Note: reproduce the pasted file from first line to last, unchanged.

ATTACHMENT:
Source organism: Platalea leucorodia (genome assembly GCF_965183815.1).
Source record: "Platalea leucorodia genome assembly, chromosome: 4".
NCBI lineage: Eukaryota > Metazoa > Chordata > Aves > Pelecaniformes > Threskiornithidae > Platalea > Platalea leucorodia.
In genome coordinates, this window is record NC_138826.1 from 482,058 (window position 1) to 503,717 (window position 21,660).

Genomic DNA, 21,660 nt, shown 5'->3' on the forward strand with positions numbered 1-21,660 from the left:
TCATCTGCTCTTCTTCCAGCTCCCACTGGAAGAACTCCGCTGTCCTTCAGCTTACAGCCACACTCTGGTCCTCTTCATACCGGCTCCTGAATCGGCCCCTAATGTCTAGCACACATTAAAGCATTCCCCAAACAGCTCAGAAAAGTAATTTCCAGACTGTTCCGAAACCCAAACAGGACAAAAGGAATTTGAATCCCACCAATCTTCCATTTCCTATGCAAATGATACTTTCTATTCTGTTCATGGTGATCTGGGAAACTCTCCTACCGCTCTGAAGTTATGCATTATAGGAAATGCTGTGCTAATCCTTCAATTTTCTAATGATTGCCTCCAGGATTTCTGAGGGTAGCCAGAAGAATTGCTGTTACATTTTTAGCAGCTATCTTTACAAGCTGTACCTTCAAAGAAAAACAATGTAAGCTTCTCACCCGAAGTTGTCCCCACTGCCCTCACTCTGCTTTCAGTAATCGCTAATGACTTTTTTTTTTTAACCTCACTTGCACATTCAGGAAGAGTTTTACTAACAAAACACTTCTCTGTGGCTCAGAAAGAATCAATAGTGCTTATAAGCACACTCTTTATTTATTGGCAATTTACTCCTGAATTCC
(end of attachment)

Source organism: Platalea leucorodia (genome assembly GCF_965183815.1).
Source record: "Platalea leucorodia genome assembly, chromosome: 4".
NCBI lineage: Eukaryota > Metazoa > Chordata > Aves > Pelecaniformes > Threskiornithidae > Platalea > Platalea leucorodia.
In genome coordinates, this window is record NC_138826.1 from 482,058 (window position 1) to 503,717 (window position 21,660).

Genomic DNA, 21,660 nt, shown 5'->3' on the forward strand with positions numbered 1-21,660 from the left:
TCATCTGCTCTTCTTCCAGCTCCCACTGGAAGAACTCCGCTGTCCTTCAGCTTACAGCCACACTCTGGTCCTCTTCATACCGGCTCCTGAATCGGCCCCTAATGTCTAGCACACATTAAAGCATTCCCCAAACAGCTCAGAAAAGTAATTTCCAGACTGTTCCGAAACCCAAACAGGACAAAAGGAATTTGAATCCCACCAATCTTCCATTTCCTATGCAAATGATACTTTCTATTCTGTTCATGGTGATCTGGGAAACTCTCCTACCGCTCTGAAGTTATGCATTATAGGAAATGCTGTGCTAATCCTTCAATTTTCTAATGATTGCCTCCAGGATTTCTGAGGGTAGCCAGAAGAATTGCTGTTACATTTTTAGCAGCTATCTTTACAAGCTGTACCTTCAAAGAAAAACAATGTAAGCTTCTCACCCGAAGTTGTCCCCACTGCCCTCACTCTGCTTTCAGTAATCGCTAATGACTTTTTTTTTTTAACCTCACTTGCACATTCAGGAAGAGTTTTACTAACAAAACACTTCTCTGTGGCTCAGAAAGAATCAATAGTGCTTATAAGCACACTCTTTATTTATTGGCAATTTACTCCTGAATTCC